If there's one strength of Apple's that iOS and Android fans can agree on, it's the company's dedication to user privacy. With each new iteration of iOS, Apple builds upon these foundations, enhancing and increasing each iPhone's ability to protect its user's data. In iOS 12, Apple has added many new features to Safari, most of which have their own unique way of keeping you safe online.
When reading an article, you might see those "Like" and "Share" buttons from social media apps like Facebook and Twitter, as well as Facebook comment boxes. While seemingly innocuous at first, these are actually quite nefarious, since social media services can track your movements — even if you don't interact with the buttons whatsoever. You might not be on their sites, but they know where you are.
With iOS 12, Apple is expanding the enhanced intelligence tracking prevention introduced in iOS 11 in Safari so users won't see like, share, and comment fields while browsing the web if logged in to those services. It's less clutter getting in the way of the content you care about, but more importantly, it offers you better protection while surfing the web on iPhone.
If you still want to use these buttons, you can. According to Apple, Safari will ask your permission before lifting the blocks via a prompt, giving you control over your own internet privacy.
On the web, fingerprinting is a way for trackers to develop a profile of your iPhone based on the browsing data and system configuration information collected from your device. This process is the antithesis of internet privacy, as trackers can use this profile of your iPhone to know exactly who you are when accessing a webpage.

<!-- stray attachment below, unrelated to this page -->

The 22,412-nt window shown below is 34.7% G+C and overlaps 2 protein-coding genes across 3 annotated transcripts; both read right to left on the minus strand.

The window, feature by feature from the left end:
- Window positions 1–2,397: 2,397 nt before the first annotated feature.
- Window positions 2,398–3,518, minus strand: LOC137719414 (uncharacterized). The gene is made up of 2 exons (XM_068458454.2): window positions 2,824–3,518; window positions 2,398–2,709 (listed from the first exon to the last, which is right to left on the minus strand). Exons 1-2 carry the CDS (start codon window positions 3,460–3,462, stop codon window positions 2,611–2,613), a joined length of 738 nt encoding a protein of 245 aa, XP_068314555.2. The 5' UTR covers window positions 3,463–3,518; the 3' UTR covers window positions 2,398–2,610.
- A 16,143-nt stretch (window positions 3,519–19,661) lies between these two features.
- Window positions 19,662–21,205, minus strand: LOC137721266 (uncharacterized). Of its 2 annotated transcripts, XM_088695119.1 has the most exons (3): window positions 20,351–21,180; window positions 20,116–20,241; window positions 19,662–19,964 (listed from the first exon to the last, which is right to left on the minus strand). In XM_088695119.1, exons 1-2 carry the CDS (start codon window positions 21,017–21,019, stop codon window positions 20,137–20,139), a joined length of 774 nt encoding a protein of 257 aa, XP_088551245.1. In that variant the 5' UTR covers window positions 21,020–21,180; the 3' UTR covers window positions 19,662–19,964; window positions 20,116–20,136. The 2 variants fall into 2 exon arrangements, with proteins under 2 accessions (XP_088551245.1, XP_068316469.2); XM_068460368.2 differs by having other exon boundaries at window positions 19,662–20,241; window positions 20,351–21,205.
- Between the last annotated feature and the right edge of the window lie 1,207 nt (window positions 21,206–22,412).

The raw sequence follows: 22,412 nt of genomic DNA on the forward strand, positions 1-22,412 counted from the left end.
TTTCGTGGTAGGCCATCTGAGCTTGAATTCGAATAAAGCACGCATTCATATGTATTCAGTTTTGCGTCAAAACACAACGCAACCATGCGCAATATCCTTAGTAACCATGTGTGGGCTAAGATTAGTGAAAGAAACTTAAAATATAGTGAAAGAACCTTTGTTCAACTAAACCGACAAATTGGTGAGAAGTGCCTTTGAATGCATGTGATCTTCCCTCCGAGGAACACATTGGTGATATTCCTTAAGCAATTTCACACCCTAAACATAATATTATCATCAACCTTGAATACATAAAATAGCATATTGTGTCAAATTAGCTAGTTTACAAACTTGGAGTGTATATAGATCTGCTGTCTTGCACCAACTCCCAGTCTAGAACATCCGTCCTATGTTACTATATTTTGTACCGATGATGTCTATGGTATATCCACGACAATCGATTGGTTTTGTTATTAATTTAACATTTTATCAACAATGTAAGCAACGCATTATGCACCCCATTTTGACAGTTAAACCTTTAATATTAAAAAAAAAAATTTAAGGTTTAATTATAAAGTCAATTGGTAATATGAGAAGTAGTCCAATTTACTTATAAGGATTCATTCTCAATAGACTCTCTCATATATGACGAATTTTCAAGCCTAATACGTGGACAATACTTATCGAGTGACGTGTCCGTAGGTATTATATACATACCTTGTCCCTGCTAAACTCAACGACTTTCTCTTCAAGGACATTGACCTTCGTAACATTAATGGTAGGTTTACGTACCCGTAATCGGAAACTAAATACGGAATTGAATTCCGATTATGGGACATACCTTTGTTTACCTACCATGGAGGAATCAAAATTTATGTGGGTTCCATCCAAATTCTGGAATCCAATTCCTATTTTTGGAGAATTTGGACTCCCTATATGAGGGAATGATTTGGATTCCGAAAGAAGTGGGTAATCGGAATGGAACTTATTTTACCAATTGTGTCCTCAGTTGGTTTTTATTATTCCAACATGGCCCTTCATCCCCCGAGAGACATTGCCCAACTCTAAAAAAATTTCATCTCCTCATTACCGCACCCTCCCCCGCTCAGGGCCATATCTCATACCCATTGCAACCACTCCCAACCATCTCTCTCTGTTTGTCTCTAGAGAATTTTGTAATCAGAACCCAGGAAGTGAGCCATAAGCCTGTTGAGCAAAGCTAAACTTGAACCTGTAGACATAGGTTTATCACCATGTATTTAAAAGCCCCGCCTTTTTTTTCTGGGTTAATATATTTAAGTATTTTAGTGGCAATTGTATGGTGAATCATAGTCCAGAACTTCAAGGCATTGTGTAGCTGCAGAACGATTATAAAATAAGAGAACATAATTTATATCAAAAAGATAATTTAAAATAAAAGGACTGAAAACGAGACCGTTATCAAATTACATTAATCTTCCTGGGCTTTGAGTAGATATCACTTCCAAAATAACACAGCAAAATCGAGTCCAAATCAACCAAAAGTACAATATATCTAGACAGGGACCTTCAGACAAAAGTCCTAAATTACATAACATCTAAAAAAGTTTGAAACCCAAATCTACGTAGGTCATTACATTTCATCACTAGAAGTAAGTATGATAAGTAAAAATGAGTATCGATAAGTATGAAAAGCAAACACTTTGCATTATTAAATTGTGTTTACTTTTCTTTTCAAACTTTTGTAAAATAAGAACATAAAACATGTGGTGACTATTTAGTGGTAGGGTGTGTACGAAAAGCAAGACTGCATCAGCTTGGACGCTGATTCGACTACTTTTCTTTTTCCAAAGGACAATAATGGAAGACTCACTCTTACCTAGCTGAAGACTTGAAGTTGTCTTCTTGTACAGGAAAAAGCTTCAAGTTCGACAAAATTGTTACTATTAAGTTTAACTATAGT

Apple wants to fight this practice just as much as you do. With iOS 12, the company claims it has implemented the following in Safari to help prevent device fingerprinting:
• Present a simplified version of your system configuration, so more devices look identical to trackers.
• Only present the list of built-in fonts, so custom-installed fonts can't be used as a unique identifier.
• No longer support legacy plug-ins, so they can't be used to identify you.
The result is a similar if not identical browsing experience for you, while dramatically hindering the ability for trackers to uniquely identify your device, while still letting websites deliver content to you based on your device specifics.
Favicons are the official term for the tab icons you see while using a website. These icons were previously present in other iOS web browsers like Chrome and Firefox, but with iOS 12, Apple has added the functionality to Safari as well. It's a small change, but one that makes browsing the web on your iPhone feel a bit more complete.
While the following list contains features found in supported apps, they are just as useful in Safari, if not more useful. You won't be able to call these "Safari exclusives," but they will nonetheless be helpful additions to Safari in iOS 12.